In the last months of 1890, Gerard Philips returned to the Netherlands after an exciting five-year trip abroad. Schooled as a mechanical engineer, Philips had felt his imagination flare when he'd glimpsed during his travels one of the newest technologies of the day: incandescent lamps. He decided to open a lamp factory in his native country, and in 1891, with financial backing from his father, he purchased a derelict factory in the town of Eindhoven. One year later, Philips had finished outfitting his factory and had concluded his initial tests. A staff of ten was hired, anc Philips and Co. was in business.
Within a decade, Philips became the third largest manufacturer of electric lamps in Europe, and little more than a decade after that shares in the company were being traded on the Amsterdam Stock Exchange. It survived the effects of two world wars-including bombings and strafings of the Eindhoven facilities by both sides-and the crippling depression of the Thirties. Today, ninety-eight years after the tight bulb went on over Gerard Philips's head, the company he founded ranks among the largest electronics and industrial concerns in the world.
The compact disc
After purchasing Magnavox in 1974, Philips acquired Philco and Sylvania in 1981, making it a giant in the global video market. Meanwhile, NatLab (Nature Laboratories | Natuurkundig laboratorium), the main, Eindhoven-based Philips research group, was busy working on something that would turn the audio world upside down: the compact disc.
Back in 1981, Philips found itself with the principles of an incredibly sophisticated process of digital signal encoding and decoding -and little else. After it was decided to bring Sony in as a partner to develop the system, product managers from the Philips consumer electronics division were assembled. The new system's components had to be manufactured or purchased. Someone had to work out the ergonomics, designing a user-friendly faceplate and a remote control. And all of the components had to be inserted onto a chassis. Compact disc technology is nearly ten years old now, but the entire process begins anew whenever a new CD player is conceived.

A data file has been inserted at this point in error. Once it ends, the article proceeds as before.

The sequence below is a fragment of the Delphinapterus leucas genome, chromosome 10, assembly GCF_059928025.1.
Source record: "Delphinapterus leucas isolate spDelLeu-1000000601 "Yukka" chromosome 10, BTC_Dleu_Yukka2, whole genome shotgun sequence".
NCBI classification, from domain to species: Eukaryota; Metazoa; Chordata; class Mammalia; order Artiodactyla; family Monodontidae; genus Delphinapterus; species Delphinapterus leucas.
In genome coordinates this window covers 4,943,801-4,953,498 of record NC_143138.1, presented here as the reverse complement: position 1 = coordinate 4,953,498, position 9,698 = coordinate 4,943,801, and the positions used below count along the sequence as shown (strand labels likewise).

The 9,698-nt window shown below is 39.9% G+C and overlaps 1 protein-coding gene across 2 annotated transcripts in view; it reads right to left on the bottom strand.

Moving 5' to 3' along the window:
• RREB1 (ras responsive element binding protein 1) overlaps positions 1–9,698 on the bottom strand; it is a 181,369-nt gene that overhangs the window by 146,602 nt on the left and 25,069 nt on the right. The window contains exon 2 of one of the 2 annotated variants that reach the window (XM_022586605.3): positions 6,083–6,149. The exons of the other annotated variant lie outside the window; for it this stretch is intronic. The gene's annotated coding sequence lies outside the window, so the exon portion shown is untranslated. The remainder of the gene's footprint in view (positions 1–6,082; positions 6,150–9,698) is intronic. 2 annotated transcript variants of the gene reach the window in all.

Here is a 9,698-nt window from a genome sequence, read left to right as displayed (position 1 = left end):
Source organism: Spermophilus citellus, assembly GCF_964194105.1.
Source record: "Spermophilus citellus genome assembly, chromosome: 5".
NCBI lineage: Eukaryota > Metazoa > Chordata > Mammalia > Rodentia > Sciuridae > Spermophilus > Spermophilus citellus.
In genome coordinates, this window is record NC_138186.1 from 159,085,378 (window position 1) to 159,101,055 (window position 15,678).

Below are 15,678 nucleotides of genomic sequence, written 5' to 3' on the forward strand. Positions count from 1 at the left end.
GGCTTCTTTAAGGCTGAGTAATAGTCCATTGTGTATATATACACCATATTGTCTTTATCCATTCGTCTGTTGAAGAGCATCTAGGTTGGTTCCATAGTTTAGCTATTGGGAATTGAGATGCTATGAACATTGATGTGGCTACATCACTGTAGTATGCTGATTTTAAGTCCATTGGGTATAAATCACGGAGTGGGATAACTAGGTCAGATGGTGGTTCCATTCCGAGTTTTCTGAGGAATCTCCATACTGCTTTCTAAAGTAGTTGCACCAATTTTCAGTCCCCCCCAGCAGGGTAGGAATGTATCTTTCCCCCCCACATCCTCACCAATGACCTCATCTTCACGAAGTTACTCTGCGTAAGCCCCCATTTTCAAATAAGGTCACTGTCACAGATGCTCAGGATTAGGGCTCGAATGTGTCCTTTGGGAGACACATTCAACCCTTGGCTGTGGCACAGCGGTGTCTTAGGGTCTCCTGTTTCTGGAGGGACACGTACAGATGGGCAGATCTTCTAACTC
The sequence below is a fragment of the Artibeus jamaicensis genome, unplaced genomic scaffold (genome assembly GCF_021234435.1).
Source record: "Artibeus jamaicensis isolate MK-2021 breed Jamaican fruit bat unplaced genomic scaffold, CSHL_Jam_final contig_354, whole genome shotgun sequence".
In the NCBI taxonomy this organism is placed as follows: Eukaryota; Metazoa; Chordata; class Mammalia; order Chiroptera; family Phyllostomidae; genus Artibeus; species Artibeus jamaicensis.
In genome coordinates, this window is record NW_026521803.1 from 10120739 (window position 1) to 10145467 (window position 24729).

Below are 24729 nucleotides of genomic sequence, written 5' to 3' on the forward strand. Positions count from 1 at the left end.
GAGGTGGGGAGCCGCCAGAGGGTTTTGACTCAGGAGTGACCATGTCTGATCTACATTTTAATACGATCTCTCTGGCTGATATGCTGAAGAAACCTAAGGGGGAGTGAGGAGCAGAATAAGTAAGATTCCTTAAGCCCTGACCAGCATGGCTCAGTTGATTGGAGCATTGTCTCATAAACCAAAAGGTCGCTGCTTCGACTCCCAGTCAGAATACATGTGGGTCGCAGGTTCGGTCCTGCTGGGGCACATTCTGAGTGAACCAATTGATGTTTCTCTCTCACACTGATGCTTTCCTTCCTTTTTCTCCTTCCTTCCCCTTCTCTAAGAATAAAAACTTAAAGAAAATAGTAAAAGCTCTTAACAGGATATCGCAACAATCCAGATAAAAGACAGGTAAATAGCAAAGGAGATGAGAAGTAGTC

Eindhoven insiders call this process a "design track." But first there must be demand for a new player. It can come from several directions. The tech teams from NatLab might come up with new chips or circuitry. Designers from the Corporate Industrial Design studios might discover a simpler way to program a changer. Or the competition might introduce a breakthrough product that must be matched or improved upon.
Whatever the source of the demand, the response is a meeting, typically an intensive three-day session, where representatives from technology, design, production, and marketing formulate a proposal. Outside consultants are sometimes asked to join these sessions. Ideas are jotted down on art boards, roughly or in great detail; often the participants do not take time out to sleep. Then the head product manager chooses from among the ideas and takes a proposal to top management for consideration. When the proposal meets the requirements of budgeting, factory capacity, and other practicalities, the go-ahead for production is given.
Most Philips and Magnavox CD players and changers, CDV and videodisc players, and even prototype CD-i (interactive) components are manufactured at a factory complex in Hasselt, Belgium, as are many components that Philips makes for other manufacturers. Roughly three-quarters of the plastic and metal parts, electrical subcomponents, circuit boards, and special 1C's used are produced by Philips itself or by its contractees; the others are imported from Southeast Asia. Every single component from a new outside supplier is tested, according to one Hasselt manager, until "we're convinced it can be trusted."